There are no typical traits that make a good leader, says Robinowitz. Or if there are, they vary depending on practice size and specialty and the relationship the medical staff has with the administrator. "You have to find someone who is willing to trade medicine for administration. You have to find someone who is concerned, visionary, communicative, hard-headed, patient, compassionate, and credible."
An ability to communicate is perhaps the most important trait, he says. "I dislike the necessary confrontations, but you have to learn how to tell a physician that his performance isn’t up to snuff or patient satisfaction is low. This is a skill you can learn, but I know that physicians like to be liked. You have to be able to separate yourself from what you are saying."
Physicians who assume leadership roles must also realize that they are not going to be part of "the group" any more. "They may be practicing medicine, but they are also managers, and that will create some dissent and distance among the other physicians," says Robinowitz. "You have to recognize that reality, but not forget what it was like when you were part of the group."
There is another benefit which you can use to sell the physician leader to your practice, he says. "You learn a lot about how the business is run and gain a broader perspective of practicing medicine."
Robinowitz says he thinks his leadership experience has also made him a better doctor. "You can’t divorce yourself in dealing with economics when dealing with a patient. Maybe the five or 10 minutes you see one patient doesn’t often have a bearing, but if the patient tells you he or she has no insurance or says his or her employer is leaving your group, then you have a better understanding of the patient’s concerns," he says. "I have learned how to improve patient relationships and how to run a more efficient office, and those are things that have a direct impact on customer satisfaction."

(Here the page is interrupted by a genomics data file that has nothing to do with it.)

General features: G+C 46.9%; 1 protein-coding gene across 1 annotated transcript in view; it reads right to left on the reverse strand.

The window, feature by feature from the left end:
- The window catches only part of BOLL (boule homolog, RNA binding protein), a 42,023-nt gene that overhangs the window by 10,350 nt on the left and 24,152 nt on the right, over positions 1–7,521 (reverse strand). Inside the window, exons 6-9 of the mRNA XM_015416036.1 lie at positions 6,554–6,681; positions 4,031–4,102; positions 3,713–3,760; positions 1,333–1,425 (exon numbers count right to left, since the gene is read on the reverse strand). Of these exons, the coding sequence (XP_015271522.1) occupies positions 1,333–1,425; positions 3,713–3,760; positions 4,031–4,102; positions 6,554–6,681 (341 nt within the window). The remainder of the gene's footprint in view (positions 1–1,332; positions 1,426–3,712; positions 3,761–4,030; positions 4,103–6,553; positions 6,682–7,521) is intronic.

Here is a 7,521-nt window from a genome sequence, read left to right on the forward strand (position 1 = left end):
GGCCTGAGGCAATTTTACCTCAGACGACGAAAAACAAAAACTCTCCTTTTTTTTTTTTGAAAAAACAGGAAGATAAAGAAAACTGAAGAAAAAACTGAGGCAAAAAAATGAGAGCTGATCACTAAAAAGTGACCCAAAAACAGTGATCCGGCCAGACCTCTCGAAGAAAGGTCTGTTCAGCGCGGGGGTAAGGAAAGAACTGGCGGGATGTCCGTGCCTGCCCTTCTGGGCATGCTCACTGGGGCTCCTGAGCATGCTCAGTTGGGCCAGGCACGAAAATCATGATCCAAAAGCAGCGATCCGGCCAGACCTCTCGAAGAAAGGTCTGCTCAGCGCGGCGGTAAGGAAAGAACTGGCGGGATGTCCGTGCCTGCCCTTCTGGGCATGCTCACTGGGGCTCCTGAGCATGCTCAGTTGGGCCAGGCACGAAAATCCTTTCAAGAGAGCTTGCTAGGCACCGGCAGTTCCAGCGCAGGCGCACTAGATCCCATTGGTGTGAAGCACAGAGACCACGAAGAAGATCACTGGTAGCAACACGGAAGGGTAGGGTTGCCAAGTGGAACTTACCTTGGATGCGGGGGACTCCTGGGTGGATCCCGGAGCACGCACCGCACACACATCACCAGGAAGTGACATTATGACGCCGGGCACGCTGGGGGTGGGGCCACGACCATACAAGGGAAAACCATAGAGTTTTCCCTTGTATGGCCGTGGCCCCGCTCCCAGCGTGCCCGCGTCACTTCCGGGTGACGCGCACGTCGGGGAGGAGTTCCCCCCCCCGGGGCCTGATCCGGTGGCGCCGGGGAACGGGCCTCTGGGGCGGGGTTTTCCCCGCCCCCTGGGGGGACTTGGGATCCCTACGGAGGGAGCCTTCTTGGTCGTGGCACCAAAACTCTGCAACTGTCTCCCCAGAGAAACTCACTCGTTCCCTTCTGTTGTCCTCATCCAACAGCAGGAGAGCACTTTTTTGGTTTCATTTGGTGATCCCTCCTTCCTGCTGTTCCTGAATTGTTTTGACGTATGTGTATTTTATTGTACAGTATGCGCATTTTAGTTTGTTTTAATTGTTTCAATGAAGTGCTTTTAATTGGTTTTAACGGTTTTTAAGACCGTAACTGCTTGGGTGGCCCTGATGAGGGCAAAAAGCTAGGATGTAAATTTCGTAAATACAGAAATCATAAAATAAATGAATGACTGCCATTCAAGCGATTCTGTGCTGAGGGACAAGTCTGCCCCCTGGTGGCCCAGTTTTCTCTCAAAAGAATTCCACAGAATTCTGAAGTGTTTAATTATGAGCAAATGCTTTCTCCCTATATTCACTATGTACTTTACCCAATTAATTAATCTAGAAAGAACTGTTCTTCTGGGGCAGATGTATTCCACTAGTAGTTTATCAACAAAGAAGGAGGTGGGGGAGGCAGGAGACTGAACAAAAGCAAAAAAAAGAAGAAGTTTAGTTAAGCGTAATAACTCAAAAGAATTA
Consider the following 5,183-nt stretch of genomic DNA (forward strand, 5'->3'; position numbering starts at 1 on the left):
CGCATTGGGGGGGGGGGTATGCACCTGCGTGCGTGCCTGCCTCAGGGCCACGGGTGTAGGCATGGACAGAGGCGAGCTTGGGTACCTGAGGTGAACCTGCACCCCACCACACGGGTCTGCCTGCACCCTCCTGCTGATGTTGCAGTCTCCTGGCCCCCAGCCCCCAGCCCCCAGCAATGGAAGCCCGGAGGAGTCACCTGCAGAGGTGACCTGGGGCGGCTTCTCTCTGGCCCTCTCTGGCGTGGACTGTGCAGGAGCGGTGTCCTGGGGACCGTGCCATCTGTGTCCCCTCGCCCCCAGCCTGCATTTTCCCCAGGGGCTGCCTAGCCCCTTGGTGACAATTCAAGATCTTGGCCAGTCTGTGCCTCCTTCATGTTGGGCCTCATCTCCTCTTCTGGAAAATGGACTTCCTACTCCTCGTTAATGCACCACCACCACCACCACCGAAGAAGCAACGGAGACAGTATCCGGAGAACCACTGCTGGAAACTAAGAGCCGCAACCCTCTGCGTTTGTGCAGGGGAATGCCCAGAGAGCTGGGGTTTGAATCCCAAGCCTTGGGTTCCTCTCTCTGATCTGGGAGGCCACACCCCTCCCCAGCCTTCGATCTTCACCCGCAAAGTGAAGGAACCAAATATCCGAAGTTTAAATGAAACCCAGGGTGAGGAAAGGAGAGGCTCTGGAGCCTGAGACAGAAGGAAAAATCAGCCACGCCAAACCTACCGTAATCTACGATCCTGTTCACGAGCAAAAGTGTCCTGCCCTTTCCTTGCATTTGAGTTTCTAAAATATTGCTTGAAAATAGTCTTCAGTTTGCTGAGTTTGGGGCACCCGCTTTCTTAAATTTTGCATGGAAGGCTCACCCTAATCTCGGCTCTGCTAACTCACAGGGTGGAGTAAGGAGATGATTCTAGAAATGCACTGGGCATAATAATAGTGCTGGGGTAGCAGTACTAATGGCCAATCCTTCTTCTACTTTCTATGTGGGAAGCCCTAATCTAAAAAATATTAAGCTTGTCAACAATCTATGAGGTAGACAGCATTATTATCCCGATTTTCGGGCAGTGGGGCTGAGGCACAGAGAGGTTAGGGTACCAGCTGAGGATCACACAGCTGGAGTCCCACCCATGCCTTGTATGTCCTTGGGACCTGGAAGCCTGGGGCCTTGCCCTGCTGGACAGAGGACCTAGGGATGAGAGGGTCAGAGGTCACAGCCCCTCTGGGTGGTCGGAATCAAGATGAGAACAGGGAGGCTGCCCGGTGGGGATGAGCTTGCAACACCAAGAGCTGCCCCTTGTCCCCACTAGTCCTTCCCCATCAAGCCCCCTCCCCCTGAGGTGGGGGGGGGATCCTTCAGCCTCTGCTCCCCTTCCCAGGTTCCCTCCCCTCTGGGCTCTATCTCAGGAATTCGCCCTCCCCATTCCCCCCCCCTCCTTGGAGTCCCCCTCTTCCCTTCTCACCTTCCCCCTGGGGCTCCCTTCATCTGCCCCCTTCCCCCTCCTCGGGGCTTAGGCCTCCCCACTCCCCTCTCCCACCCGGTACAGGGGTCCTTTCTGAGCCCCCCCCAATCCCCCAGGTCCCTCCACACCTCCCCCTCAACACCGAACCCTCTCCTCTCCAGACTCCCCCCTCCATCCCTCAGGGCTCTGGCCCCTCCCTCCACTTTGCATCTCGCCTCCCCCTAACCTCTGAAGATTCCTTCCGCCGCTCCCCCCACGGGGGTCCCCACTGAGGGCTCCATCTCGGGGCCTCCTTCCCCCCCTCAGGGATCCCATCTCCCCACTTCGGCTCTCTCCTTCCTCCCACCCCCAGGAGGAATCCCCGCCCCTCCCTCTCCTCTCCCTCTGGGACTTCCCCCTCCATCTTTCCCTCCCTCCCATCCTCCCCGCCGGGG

Leaders have a vital role to play in a practice, Robinowitz says. "I used to hate cancelling a patient’s appointment when a meeting came up," he recalls. "But then maybe the meeting allows you to solve a problem that will allow a physician to see more patients. You move from an individual perspective to seeing the bigger picture. You are in a role that will help a practice grow and survive."
Michael Robinowitz, MD, FACOG, chairman of the board, Meridian Medical Group, Atlanta. Telephone: (404) 609-5413.
Barbara Kostick, MD, FAAFP, family practitioner, Fremont, CA. Telephone: (510) 505-6016.
Susan Hogeland, CAE, executive director, California Academy of Family Physicians, San Francisco. Telephone: (415) 394-9121.
American Medical Group Association, Alexandria, VA. Telephone: (703) 838-0033. West Coast office telephone: (562) 430-1191.